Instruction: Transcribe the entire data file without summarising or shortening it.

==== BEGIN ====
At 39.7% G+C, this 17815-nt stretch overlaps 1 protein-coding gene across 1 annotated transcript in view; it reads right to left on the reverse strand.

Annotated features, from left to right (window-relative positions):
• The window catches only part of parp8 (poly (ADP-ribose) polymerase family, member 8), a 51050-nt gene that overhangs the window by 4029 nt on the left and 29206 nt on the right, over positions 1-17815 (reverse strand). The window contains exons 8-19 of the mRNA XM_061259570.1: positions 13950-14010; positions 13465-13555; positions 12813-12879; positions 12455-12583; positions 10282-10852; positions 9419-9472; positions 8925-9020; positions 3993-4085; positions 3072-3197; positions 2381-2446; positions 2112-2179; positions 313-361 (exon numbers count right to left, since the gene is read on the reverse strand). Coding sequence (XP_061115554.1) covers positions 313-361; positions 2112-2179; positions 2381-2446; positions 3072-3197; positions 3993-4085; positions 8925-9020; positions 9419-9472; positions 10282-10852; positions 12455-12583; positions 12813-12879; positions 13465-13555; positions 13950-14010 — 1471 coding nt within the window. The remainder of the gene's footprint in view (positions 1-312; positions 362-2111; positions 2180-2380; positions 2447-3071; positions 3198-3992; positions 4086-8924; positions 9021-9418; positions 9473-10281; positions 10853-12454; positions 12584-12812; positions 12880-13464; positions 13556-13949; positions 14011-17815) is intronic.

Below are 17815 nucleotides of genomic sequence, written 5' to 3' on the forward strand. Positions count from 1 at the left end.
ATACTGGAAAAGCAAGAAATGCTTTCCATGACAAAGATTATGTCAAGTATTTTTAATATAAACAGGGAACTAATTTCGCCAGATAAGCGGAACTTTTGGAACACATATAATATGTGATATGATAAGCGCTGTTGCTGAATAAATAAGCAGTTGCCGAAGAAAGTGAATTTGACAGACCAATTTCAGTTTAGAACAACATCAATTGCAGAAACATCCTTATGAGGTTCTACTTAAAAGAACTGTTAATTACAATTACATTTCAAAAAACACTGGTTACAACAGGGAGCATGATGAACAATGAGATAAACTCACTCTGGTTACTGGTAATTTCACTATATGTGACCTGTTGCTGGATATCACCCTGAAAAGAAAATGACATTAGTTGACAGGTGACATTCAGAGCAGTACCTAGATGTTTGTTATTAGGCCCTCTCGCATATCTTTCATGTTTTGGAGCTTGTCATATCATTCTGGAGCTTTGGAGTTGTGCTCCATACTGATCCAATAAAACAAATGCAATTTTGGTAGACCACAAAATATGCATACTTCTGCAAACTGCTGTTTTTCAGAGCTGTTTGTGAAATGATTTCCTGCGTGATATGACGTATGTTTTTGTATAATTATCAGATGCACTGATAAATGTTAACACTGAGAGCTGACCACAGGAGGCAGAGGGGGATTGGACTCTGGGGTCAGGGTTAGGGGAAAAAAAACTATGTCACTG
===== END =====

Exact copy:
At 39.7% G+C, this 17815-nt stretch overlaps 1 protein-coding gene across 1 annotated transcript in view; it reads right to left on the reverse strand.

Annotated features, from left to right (window-relative positions):
• The window catches only part of parp8 (poly (ADP-ribose) polymerase family, member 8), a 51050-nt gene that overhangs the window by 4029 nt on the left and 29206 nt on the right, over positions 1-17815 (reverse strand). The window contains exons 8-19 of the mRNA XM_061259570.1: positions 13950-14010; positions 13465-13555; positions 12813-12879; positions 12455-12583; positions 10282-10852; positions 9419-9472; positions 8925-9020; positions 3993-4085; positions 3072-3197; positions 2381-2446; positions 2112-2179; positions 313-361 (exon numbers count right to left, since the gene is read on the reverse strand). Coding sequence (XP_061115554.1) covers positions 313-361; positions 2112-2179; positions 2381-2446; positions 3072-3197; positions 3993-4085; positions 8925-9020; positions 9419-9472; positions 10282-10852; positions 12455-12583; positions 12813-12879; positions 13465-13555; positions 13950-14010 — 1471 coding nt within the window. The remainder of the gene's footprint in view (positions 1-312; positions 362-2111; positions 2180-2380; positions 2447-3071; positions 3198-3992; positions 4086-8924; positions 9021-9418; positions 9473-10281; positions 10853-12454; positions 12584-12812; positions 12880-13464; positions 13556-13949; positions 14011-17815) is intronic.

Below are 17815 nucleotides of genomic sequence, written 5' to 3' on the forward strand. Positions count from 1 at the left end.
ATACTGGAAAAGCAAGAAATGCTTTCCATGACAAAGATTATGTCAAGTATTTTTAATATAAACAGGGAACTAATTTCGCCAGATAAGCGGAACTTTTGGAACACATATAATATGTGATATGATAAGCGCTGTTGCTGAATAAATAAGCAGTTGCCGAAGAAAGTGAATTTGACAGACCAATTTCAGTTTAGAACAACATCAATTGCAGAAACATCCTTATGAGGTTCTACTTAAAAGAACTGTTAATTACAATTACATTTCAAAAAACACTGGTTACAACAGGGAGCATGATGAACAATGAGATAAACTCACTCTGGTTACTGGTAATTTCACTATATGTGACCTGTTGCTGGATATCACCCTGAAAAGAAAATGACATTAGTTGACAGGTGACATTCAGAGCAGTACCTAGATGTTTGTTATTAGGCCCTCTCGCATATCTTTCATGTTTTGGAGCTTGTCATATCATTCTGGAGCTTTGGAGTTGTGCTCCATACTGATCCAATAAAACAAATGCAATTTTGGTAGACCACAAAATATGCATACTTCTGCAAACTGCTGTTTTTCAGAGCTGTTTGTGAAATGATTTCCTGCGTGATATGACGTATGTTTTTGTATAATTATCAGATGCACTGATAAATGTTAACACTGAGAGCTGACCACAGGAGGCAGAGGGGGATTGGACTCTGGGGTCAGGGTTAGGGGAAAAAAAACTATGTCACTG